The guidelines are set, and depending on when this interview is published, there’s a good chance the guidelines will already be up on Lightspeed’s website. As for length, we’re looking for fiction of 7,500 words or less (with 5,000 words or less being our preferred length). As for content, there will be no limitations there, except that we’ll be publishing only science fiction (no fantasy). Within the scope of science fiction there will be no limitations, and in the guidelines I encourage writers to take chances with their fiction and push the envelope.
Are you going to be soliciting any stories for the magazine or purely working on submissions?
I’ll be doing some of both. For the reprints we publish, I’ll mostly be soliciting those directly, but we will be open to reprint submissions. Of course, given that I have the whole of sf history to choose from, I’ll be choosing my reprints very selectively. Which is not to say that I’ll be focusing exclusively on classics or stories by well-known writers; I’m hoping to bring some great stories by lesser-known writers some greater attention by featuring them in Lightspeed, as well.
For the original fiction, I’ll be doing a lot of soliciting, but we’ll very much be an open market to new writers. I expect that a typical month/issue of Lightspeed will consist of one story by an established writer and one story by a newer writer, so I hope all writers, both established and new will keep Lightspeed high on their list of markets to submit to.
Do you have anything lined up already for the launch?
I’ve got two stories in inventory—one by newish writer Vylar Kaftan, and another by Adam-Troy Castro. I’m not sure if either or both will actually be in the launch issue, but those are the two stories I have in inventory. The launch issue will be special in a couple of ways, most notably that for the launch issue we’ll be featuring four all-new original stories, instead of two reprints and two originals. We’ve also got some cool stuff planned for the launch, but it has to stay secret for now.
Have you been wanting to edit a magazine for a while?
Oh, for about 8 years now. I mean, it didn’t take me long working at F&SF to know that I wanted to make a career out of this. And when you’re going through the slush pile and giving the editor second opinions on manuscripts, and seeing everything that goes into putting a magazine together from the editorial side of things, I think it’s inevitable that you want to end up in the big chair some day. Unfortunately, there was no room for advancement for me at F&SF; with Gordon being both the editor and publisher, I figure he is not likely to fire himself or step down, and he’s only 10 years older than me, so if I was going to wait for him to retire, I’d be waiting a long time.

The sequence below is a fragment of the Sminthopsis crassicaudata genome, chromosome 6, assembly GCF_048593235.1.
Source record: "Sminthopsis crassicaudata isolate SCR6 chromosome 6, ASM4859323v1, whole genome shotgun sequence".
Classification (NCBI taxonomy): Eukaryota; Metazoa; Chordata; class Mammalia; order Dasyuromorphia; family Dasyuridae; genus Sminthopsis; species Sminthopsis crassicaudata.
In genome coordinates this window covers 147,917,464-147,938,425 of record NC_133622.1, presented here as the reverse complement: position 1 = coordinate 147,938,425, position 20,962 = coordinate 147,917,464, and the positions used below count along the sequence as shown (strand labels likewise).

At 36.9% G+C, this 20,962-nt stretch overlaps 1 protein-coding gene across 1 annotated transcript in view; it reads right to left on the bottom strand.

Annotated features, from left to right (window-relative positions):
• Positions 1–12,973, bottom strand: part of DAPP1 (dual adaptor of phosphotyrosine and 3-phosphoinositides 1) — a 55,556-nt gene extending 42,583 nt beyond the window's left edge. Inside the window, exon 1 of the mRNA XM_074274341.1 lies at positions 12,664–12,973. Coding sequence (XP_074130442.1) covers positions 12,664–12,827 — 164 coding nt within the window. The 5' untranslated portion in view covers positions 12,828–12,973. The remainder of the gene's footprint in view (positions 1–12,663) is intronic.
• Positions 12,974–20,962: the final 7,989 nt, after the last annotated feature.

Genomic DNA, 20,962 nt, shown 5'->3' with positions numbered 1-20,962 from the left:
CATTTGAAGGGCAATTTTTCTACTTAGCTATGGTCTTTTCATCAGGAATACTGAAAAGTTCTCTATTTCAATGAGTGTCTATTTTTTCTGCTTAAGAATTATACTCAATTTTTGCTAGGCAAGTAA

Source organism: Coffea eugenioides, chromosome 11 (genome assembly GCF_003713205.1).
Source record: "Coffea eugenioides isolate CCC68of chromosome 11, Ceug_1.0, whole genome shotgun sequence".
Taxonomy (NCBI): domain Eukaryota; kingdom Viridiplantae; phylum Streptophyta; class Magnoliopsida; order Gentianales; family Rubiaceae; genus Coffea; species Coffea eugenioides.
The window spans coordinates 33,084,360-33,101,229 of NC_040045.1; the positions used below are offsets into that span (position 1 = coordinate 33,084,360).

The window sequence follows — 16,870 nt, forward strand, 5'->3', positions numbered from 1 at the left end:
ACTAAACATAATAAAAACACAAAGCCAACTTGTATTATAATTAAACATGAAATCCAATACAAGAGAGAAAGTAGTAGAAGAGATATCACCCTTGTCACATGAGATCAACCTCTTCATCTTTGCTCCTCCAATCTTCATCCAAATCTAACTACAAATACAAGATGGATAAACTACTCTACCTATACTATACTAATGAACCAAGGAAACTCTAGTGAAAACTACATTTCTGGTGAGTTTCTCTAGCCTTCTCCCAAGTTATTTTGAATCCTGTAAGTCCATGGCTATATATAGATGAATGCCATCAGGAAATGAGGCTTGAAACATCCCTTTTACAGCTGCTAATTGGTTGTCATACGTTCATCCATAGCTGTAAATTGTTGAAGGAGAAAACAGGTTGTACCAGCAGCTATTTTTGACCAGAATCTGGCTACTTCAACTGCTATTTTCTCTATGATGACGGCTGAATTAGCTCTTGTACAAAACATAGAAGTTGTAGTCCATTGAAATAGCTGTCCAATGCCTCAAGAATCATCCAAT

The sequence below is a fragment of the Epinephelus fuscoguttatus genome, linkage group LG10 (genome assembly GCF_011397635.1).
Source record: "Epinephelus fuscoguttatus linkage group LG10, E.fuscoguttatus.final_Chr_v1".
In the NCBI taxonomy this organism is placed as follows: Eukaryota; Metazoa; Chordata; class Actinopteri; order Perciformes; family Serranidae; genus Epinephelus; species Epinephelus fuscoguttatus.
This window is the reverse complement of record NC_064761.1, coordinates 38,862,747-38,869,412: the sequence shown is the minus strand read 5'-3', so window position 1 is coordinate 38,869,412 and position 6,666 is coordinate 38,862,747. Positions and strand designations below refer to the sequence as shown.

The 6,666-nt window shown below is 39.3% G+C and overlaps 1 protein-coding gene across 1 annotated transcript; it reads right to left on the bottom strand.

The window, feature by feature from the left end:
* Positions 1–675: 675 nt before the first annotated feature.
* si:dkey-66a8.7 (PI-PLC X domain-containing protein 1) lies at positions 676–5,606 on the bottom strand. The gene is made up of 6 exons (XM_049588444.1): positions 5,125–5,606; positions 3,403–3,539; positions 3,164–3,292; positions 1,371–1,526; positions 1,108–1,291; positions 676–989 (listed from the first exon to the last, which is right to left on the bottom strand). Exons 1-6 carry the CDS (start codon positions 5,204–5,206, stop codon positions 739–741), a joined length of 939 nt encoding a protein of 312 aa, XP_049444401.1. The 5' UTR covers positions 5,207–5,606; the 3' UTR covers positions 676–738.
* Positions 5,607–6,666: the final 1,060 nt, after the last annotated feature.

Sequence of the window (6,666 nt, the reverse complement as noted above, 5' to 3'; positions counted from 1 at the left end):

Where do you think Lightspeed fits in among genre periodicals/magazines?
Hard to say at this point since it doesn’t really exist yet except in concept. Ask me this time next year and maybe I can give you a better answer. But I hope, certainly, that it’ll be among the leading venues for short fiction, and contributing to award ballots and readers’ lists of favorite stories for years to come.
Do you get to read much short fiction?
Not solely for pleasure, though I guess any story I read is kind of for work to some degree, so it would be almost impossible to read a short story solely for pleasure. Although I do feel compelled to re-read stories sometimes just because I start thinking about them, or because I was talking about them with someone.
Like the other day, Nick Mamatas blogged about how a high school teacher was suspended for assigning to his class Chuck Palahniuk’s story “Guts.” Just reading about it made me want to re-read the story, and since Nick helpfully linked to the story online, I just clicked through and started re-reading. “Guts” is one of those stories that if you dig it, you probably really, really dig it, and once you start reading it, you’re not going to stop. A love it or hate it kind of story, I think, and I’m in the love camp. I often say that I don’t believe in horror as a genre—that I see it as only a descriptor you can apply to other genres—i.e., a horrific fantasy, or a horrific science fiction story, or a story of psychological horror—but does not exist independently as a genre unto itself. But reading a story like “Guts” makes me rethink that idea. It’s utterly compelling and COMPLETELY FUCKING HORRIFYING (sorry, you just kind of have to swear when talking about it), and reading it is such a visceral experience that I find myself actually tense and cringing as I read it—even when re-reading it, knowing how it ends! (And once you know how it ends, you’ll NEVER FORGET HOW IT ENDS.) You were asking me earlier about story guidelines and my vision for Lightspeed—if I can find the science fictional equivalent of “Guts”—something that effects the reader on such a visceral level, something that is so indelibly memorable, then I feel I’ll have done my job as editor.